Further complicating this issue, the judge’s opinion presumes that Pirker’s powered glider is a model aircraft. There is absolutely no discussion about why Pirker’s powered glider is a model aircraft versus an aircraft.

Although some persons would contend that the Pirker opinion means the skies are open to civil UAS, that is not entirely correct. The Pirker opinion says the sky is open to model aircraft.

Therefore, the question is whether all UAS are “model aircraft.” If that is the case, then a Northrop Grumman Global Hawk, a drone the size of an airliner, would be considered to be a model aircraft that is not subject to any FAA regulations.

Failure to address the definition of Pirker’s powered glider was a significant omission in this case and has led to industry confusion. The case is currently pending on appeal with numerous amicus briefs being filed both in support of the FAA’s position and in support of Pirker.

The Pirker opinion and the appeal largely focus on whether the FAA’s distinction between a model aircraft and a UAS was a rule that required the rule-making process.

Again, the gaping hole in the suit is a technical definition of Pirker’s powered glider. What is it about Pirker’s powered glider that either makes it a model aircraft or an unmanned aircraft?

The FAA would argue that the intended use defines the aircraft. If it is being used by a hobbyist for recreation, it is a model. If it is being used in the furtherance of business, it is an aircraft.

Pirker argues that a flying device that is controlled by people on the ground using radio systems is a “model aircraft.”8 Moreover, he contends that “it is self-evident that a device that can be held by a person, rather than transport one, is a ‘model aircraft’ as that term has been understood by anyone in the world during the past century.”

Unfortunately, this argument would suggest that any remotely controlled aircraft is a model regardless of its size or function. A Global Hawk the size of a Boeing 737 or a Predator used by the military for strategic targeting would be “models.”

While the Pirker appeal is pending, the UAS industry is left flapping in the wind. Fortunately, there are other paths to flying civil UAS in the National Airspace System without walking the Pirker tightrope.

Civil applications have been authorized through the use of restricted airworthiness and experimental airworthiness certificates. Combining an experimental airworthiness certificate with a letter of deviation authority from the FAA could permit a commercial operator to use a UAS for business activities.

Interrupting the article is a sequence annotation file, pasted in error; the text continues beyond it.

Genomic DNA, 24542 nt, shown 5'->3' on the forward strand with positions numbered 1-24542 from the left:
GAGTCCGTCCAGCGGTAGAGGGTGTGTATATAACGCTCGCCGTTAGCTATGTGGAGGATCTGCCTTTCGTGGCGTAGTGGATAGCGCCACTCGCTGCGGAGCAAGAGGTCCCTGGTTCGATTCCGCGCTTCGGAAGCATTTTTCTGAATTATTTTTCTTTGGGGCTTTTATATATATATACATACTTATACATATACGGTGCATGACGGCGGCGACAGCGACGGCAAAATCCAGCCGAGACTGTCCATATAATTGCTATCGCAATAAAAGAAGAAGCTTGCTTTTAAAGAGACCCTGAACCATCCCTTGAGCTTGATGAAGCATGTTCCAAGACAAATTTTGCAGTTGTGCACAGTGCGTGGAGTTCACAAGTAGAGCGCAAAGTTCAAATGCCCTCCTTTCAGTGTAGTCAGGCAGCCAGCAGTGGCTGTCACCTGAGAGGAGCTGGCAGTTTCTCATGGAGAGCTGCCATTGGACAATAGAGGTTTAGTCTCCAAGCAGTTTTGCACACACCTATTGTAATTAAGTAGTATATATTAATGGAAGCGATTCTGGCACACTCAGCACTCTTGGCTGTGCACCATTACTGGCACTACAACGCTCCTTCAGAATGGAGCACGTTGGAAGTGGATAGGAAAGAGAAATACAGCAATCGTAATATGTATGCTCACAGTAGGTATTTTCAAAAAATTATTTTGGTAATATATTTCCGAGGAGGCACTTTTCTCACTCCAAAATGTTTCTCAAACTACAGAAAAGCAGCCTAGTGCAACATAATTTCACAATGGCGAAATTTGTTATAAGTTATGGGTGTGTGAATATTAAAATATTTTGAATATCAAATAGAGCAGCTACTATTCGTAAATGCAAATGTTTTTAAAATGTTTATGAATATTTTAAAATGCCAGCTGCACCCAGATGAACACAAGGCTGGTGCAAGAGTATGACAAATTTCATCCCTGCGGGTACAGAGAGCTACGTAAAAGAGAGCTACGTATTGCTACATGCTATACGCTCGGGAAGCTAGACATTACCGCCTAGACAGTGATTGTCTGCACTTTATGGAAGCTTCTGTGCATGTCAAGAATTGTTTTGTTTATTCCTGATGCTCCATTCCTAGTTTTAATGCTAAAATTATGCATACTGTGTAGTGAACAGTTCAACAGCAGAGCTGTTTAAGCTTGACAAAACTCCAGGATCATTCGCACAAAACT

The challenge with this course is the time it takes to obtain an experimental certificate. The FAA has been struggling with the significant increase in demand for experimental certificates without the manpower to process them expeditiously.

So where does this leave us? Can I fly or can I not fly?

If you are flying an unmanned aircraft in the furtherance of business, the FAA maintains that such an operation is an aircraft and must comply with current FAA regulations. If you are simply flying for recreational or hobbyist purposes, then the unmanned aircraft is clearly a model.

The FAA’s enforcement authority has been substantially weakened with the Pirker opinion. However, an appeal in favor of the FAA would swing the pendulum considerably in the FAA’s favor, thereby grounding all civil unmanned aircraft operations that are conducted without an airworthiness and airman certificate.

Source: West Law Journal Aviation (July 2014)

 

Topics:  Aviation Industry, DOD, Drones, Federal Aviation Act, NTSB, Pirker, Unmanned Aircraft Systems

Published In: Administrative Agency Updates, Transportation Updates

DISCLAIMER: Because of the generality of this update, the information provided herein may not be applicable in all situations and should not be acted upon without specific legal advice based on particular situations.